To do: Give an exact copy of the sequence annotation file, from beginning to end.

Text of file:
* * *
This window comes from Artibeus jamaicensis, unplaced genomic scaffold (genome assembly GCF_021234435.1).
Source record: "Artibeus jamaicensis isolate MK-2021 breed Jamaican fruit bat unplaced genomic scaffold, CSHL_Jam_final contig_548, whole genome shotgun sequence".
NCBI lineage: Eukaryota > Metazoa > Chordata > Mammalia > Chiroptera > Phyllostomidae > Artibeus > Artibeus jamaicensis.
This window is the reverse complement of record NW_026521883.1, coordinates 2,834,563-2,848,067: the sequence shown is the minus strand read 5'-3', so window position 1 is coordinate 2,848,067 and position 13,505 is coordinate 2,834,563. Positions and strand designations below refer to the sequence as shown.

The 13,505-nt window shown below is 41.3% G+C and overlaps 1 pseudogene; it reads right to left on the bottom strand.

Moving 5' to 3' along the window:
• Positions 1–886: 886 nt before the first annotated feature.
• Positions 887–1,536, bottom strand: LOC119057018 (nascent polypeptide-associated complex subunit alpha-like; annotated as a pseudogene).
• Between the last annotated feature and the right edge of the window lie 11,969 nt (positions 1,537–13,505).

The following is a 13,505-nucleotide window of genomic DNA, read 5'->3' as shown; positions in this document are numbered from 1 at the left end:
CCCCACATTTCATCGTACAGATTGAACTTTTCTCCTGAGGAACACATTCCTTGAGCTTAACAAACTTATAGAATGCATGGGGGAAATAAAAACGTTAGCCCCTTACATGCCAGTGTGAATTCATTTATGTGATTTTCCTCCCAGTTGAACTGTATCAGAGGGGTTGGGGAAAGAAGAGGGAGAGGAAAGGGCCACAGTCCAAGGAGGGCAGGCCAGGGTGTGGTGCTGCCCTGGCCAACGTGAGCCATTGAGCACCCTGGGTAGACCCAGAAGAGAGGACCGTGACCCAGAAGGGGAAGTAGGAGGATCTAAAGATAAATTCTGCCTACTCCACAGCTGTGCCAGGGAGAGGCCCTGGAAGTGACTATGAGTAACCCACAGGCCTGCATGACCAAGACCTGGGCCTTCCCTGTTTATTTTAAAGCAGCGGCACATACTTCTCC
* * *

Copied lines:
This window comes from Artibeus jamaicensis, unplaced genomic scaffold (genome assembly GCF_021234435.1).
Source record: "Artibeus jamaicensis isolate MK-2021 breed Jamaican fruit bat unplaced genomic scaffold, CSHL_Jam_final contig_548, whole genome shotgun sequence".
NCBI lineage: Eukaryota > Metazoa > Chordata > Mammalia > Chiroptera > Phyllostomidae > Artibeus > Artibeus jamaicensis.
This window is the reverse complement of record NW_026521883.1, coordinates 2,834,563-2,848,067: the sequence shown is the minus strand read 5'-3', so window position 1 is coordinate 2,848,067 and position 13,505 is coordinate 2,834,563. Positions and strand designations below refer to the sequence as shown.

The 13,505-nt window shown below is 41.3% G+C and overlaps 1 pseudogene; it reads right to left on the bottom strand.

Moving 5' to 3' along the window:
• Positions 1–886: 886 nt before the first annotated feature.
• Positions 887–1,536, bottom strand: LOC119057018 (nascent polypeptide-associated complex subunit alpha-like; annotated as a pseudogene).
• Between the last annotated feature and the right edge of the window lie 11,969 nt (positions 1,537–13,505).

The following is a 13,505-nucleotide window of genomic DNA, read 5'->3' as shown; positions in this document are numbered from 1 at the left end:
CCCCACATTTCATCGTACAGATTGAACTTTTCTCCTGAGGAACACATTCCTTGAGCTTAACAAACTTATAGAATGCATGGGGGAAATAAAAACGTTAGCCCCTTACATGCCAGTGTGAATTCATTTATGTGATTTTCCTCCCAGTTGAACTGTATCAGAGGGGTTGGGGAAAGAAGAGGGAGAGGAAAGGGCCACAGTCCAAGGAGGGCAGGCCAGGGTGTGGTGCTGCCCTGGCCAACGTGAGCCATTGAGCACCCTGGGTAGACCCAGAAGAGAGGACCGTGACCCAGAAGGGGAAGTAGGAGGATCTAAAGATAAATTCTGCCTACTCCACAGCTGTGCCAGGGAGAGGCCCTGGAAGTGACTATGAGTAACCCACAGGCCTGCATGACCAAGACCTGGGCCTTCCCTGTTTATTTTAAAGCAGCGGCACATACTTCTCC